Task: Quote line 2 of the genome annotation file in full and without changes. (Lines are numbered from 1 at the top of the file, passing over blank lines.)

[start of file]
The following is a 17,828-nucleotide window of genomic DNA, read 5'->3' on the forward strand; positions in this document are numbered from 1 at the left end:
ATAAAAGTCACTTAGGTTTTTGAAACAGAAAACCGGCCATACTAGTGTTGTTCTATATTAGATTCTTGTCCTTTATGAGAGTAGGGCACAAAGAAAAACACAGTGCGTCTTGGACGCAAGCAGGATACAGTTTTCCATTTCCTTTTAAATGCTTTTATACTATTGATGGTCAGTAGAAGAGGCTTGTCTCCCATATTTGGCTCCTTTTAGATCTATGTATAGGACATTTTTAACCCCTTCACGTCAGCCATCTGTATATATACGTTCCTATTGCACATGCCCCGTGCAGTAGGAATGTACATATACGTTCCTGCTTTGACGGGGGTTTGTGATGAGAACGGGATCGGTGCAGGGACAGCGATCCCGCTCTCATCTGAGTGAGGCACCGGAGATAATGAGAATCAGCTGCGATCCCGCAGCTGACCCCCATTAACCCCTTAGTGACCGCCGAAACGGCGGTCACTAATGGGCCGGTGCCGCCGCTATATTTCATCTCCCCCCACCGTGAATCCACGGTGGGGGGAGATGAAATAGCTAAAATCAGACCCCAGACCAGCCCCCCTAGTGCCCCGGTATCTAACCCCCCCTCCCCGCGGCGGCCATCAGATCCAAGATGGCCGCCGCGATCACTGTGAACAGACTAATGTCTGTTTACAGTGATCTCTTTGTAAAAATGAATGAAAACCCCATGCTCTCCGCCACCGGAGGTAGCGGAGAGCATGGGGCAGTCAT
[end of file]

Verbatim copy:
ATAAAAGTCACTTAGGTTTTTGAAACAGAAAACCGGCCATACTAGTGTTGTTCTATATTAGATTCTTGTCCTTTATGAGAGTAGGGCACAAAGAAAAACACAGTGCGTCTTGGACGCAAGCAGGATACAGTTTTCCATTTCCTTTTAAATGCTTTTATACTATTGATGGTCAGTAGAAGAGGCTTGTCTCCCATATTTGGCTCCTTTTAGATCTATGTATAGGACATTTTTAACCCCTTCACGTCAGCCATCTGTATATATACGTTCCTATTGCACATGCCCCGTGCAGTAGGAATGTACATATACGTTCCTGCTTTGACGGGGGTTTGTGATGAGAACGGGATCGGTGCAGGGACAGCGATCCCGCTCTCATCTGAGTGAGGCACCGGAGATAATGAGAATCAGCTGCGATCCCGCAGCTGACCCCCATTAACCCCTTAGTGACCGCCGAAACGGCGGTCACTAATGGGCCGGTGCCGCCGCTATATTTCATCTCCCCCCACCGTGAATCCACGGTGGGGGGAGATGAAATAGCTAAAATCAGACCCCAGACCAGCCCCCCTAGTGCCCCGGTATCTAACCCCCCCTCCCCGCGGCGGCCATCAGATCCAAGATGGCCGCCGCGATCACTGTGAACAGACTAATGTCTGTTTACAGTGATCTCTTTGTAAAAATGAATGAAAACCCCATGCTCTCCGCCACCGGAGGTAGCGGAGAGCATGGGGCAGTCAT